Friday, 20 May 2016

Embroidery Heroines 2 : Mrs Grace (Archibald) Christie

Embroidery Heroines : Mrs Grace (Archibald) Christie

I have to confess, until the age of 36 I had only made clothes, enjoyed Needlepoint and was recently introduced to Cross Stitch. It was only after opening my needlework shop and meeting some very clever embroiderers that I decided that I simply could not miss out! I was introduced to the local Embroiderers group who were holding an exhibition that year and in fact it was an off shoot of this organisation comprising of a group of rather fearsome elderly ladies who I really have to thank for encouraging me to sew something in the first place. A serendipitous trip to my favourite second hand book shop resulted in picking up a book by a Mrs. Archibald Christie called ‘Samplers & Stitches’. It looked a little austere and the pictures were black and white but the diagrams looked easy to follow..…and this was the real seller…..I loved the wee line drawings of little animals accompanied by sewing paraphernalia between each of the chapters!....Then the black & white plate between pp.58 and pp.59 of mice (a rodent for which I have a particular partiality) saw my fate sealed ….that was to be my first attempt at embroidery!

Grace Christies’ father, Rev. James Chadburn , was a congregation preacher in Poplar and as well as being active in many London artistic activities, became the founder in 1900 of The Central School of Arts and Crafts (later to become Central St.Martins.). At the same time Grace married an architect who was Professor of Design at the college whose ‘Traditional methods of pattern designing’ was published in 1929.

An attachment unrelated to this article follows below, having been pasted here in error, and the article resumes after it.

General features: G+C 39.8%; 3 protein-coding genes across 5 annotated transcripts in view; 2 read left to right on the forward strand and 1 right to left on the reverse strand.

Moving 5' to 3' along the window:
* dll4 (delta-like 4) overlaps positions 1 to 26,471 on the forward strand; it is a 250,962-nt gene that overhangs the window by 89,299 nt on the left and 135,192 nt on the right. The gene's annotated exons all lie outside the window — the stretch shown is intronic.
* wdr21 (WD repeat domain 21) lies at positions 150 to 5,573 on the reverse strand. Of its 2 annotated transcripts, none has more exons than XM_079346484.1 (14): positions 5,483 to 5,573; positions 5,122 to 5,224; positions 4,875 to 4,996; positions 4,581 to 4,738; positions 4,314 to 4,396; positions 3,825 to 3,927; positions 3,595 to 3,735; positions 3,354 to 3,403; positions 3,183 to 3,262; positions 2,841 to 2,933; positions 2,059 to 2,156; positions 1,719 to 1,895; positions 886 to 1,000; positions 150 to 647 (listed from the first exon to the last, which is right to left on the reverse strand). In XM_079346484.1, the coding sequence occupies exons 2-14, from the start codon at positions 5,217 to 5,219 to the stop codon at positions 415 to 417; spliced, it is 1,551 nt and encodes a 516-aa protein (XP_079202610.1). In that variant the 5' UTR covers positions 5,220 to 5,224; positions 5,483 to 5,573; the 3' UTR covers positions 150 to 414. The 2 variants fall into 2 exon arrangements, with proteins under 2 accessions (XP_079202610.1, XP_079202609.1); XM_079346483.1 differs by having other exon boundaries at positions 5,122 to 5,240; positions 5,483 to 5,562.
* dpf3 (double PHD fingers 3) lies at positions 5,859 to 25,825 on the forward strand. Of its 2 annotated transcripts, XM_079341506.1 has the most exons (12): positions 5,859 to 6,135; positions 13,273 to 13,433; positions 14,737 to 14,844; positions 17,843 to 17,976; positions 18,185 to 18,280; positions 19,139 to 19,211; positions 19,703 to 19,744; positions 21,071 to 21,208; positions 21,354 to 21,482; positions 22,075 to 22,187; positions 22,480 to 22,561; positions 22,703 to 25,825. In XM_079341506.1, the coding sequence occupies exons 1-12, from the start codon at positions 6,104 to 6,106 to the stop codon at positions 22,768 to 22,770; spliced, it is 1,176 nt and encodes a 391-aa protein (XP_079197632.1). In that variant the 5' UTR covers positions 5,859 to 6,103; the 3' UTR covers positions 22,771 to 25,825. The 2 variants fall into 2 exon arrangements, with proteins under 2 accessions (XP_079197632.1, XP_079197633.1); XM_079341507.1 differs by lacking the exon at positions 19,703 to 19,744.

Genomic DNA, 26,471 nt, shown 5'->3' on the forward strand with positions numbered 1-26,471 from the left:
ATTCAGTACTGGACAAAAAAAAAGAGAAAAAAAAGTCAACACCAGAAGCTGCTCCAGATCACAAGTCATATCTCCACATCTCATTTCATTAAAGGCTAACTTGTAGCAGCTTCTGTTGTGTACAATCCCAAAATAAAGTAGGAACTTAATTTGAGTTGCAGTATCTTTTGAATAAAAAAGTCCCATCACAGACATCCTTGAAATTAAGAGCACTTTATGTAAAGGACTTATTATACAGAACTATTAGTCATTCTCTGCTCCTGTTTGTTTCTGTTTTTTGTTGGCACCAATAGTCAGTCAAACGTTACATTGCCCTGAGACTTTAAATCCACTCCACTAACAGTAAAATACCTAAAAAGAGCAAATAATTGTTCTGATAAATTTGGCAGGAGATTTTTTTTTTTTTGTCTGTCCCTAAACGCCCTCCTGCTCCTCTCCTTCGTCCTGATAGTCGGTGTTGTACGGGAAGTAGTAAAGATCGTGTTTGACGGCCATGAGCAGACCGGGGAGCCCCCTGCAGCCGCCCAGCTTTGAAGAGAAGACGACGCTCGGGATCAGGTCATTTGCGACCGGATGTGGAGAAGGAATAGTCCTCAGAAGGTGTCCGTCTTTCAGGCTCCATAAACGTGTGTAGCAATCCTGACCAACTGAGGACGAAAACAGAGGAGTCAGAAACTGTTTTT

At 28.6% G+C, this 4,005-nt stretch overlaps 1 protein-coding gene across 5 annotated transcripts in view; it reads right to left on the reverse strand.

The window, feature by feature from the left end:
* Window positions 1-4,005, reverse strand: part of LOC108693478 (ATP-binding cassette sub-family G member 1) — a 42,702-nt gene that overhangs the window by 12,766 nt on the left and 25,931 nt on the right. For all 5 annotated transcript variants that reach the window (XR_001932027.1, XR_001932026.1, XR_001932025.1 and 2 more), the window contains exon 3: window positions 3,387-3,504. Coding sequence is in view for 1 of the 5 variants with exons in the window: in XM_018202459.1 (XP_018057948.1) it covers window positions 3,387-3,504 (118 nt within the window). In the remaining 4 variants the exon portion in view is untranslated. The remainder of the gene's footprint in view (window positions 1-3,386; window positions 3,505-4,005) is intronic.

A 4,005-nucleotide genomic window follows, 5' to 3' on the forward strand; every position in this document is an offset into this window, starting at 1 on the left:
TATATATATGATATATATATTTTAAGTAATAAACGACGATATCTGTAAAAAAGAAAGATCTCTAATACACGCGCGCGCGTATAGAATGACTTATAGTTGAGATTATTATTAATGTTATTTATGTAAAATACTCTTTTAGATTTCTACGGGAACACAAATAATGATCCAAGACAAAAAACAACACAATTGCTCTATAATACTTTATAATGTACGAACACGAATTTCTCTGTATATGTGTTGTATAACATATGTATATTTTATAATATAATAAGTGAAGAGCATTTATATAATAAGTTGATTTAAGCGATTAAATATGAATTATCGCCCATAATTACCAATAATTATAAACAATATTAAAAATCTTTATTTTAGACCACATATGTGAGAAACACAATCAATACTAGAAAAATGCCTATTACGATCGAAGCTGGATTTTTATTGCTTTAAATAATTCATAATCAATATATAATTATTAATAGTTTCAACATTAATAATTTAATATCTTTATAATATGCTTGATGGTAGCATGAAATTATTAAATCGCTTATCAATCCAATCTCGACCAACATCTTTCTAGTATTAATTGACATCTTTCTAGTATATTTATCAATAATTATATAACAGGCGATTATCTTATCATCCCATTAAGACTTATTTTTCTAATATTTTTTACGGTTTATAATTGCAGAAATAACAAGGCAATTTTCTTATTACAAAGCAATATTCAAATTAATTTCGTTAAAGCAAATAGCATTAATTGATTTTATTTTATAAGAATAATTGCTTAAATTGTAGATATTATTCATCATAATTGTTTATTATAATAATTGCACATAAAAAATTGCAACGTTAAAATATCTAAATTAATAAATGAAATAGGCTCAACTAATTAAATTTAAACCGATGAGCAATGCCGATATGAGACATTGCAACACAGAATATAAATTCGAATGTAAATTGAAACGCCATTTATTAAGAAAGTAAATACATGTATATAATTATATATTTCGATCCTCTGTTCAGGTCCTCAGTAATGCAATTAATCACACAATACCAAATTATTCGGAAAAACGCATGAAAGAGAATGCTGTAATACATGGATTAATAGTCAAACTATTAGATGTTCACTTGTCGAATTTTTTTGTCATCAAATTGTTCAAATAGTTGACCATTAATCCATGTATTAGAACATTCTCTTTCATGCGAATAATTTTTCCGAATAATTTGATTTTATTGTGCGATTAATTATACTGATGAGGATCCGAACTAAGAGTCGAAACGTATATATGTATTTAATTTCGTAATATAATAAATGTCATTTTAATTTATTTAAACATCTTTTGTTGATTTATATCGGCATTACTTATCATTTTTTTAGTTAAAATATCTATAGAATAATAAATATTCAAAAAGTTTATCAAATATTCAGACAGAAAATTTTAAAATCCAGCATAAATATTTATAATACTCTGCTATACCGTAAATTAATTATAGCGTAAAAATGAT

Meanwhile Grace taught at The Royal School of Arts & Crafts  but whilst she rubbed shoulders with many born of the Arts & Craft Movement including William Morris’s daughter, May, she had very specific ideas about embroidery as an Art which did not necessarily conform to the latest designs of the movement just mentioned. It is hardly surprising therefore that  given her artistic pedigree and marriage. Grace was to become one of the most significant proponents of embroidery at the beginning of the nineteenth century.

For Grace ‘The best kind of work is that which appeals to the intelligence as well as the eye, which is another way of saying there should be evidence of mind upon the material’ (p.31 Embroidery & Tapestry Weaving 1906). For her, earlier works should be hunted down in museums and studied for colour co-ordination, stitch techniques and subject matter but not slavishly copied. She believed that simple outlines and designs could be taken from historical works and freshly worked but insisted that subjects should be ‘interesting’ as well as ‘attractive’.